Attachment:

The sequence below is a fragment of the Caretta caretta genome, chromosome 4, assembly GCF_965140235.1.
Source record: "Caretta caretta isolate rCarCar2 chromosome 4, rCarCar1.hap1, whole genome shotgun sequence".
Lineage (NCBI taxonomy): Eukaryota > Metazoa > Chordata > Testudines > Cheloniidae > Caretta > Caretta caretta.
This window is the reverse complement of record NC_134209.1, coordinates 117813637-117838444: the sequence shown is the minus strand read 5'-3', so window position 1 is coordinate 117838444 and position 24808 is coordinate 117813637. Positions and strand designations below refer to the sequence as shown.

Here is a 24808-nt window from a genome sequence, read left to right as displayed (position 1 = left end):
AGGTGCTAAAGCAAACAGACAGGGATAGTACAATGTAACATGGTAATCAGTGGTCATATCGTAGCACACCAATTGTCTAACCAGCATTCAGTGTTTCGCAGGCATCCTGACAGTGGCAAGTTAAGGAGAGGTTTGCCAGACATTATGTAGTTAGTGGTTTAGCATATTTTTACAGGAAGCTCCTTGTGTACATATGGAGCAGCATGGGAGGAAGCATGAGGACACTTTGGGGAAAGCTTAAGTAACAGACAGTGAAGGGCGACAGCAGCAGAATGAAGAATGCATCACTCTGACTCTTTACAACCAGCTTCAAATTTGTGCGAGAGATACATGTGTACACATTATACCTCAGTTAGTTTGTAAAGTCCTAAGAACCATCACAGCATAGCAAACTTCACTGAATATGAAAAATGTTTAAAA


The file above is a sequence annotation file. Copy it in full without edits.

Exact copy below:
The sequence below is a fragment of the Caretta caretta genome, chromosome 4, assembly GCF_965140235.1.
Source record: "Caretta caretta isolate rCarCar2 chromosome 4, rCarCar1.hap1, whole genome shotgun sequence".
Lineage (NCBI taxonomy): Eukaryota > Metazoa > Chordata > Testudines > Cheloniidae > Caretta > Caretta caretta.
This window is the reverse complement of record NC_134209.1, coordinates 117813637-117838444: the sequence shown is the minus strand read 5'-3', so window position 1 is coordinate 117838444 and position 24808 is coordinate 117813637. Positions and strand designations below refer to the sequence as shown.

Here is a 24808-nt window from a genome sequence, read left to right as displayed (position 1 = left end):
AGGTGCTAAAGCAAACAGACAGGGATAGTACAATGTAACATGGTAATCAGTGGTCATATCGTAGCACACCAATTGTCTAACCAGCATTCAGTGTTTCGCAGGCATCCTGACAGTGGCAAGTTAAGGAGAGGTTTGCCAGACATTATGTAGTTAGTGGTTTAGCATATTTTTACAGGAAGCTCCTTGTGTACATATGGAGCAGCATGGGAGGAAGCATGAGGACACTTTGGGGAAAGCTTAAGTAACAGACAGTGAAGGGCGACAGCAGCAGAATGAAGAATGCATCACTCTGACTCTTTACAACCAGCTTCAAATTTGTGCGAGAGATACATGTGTACACATTATACCTCAGTTAGTTTGTAAAGTCCTAAGAACCATCACAGCATAGCAAACTTCACTGAATATGAAAAATGTTTAAAA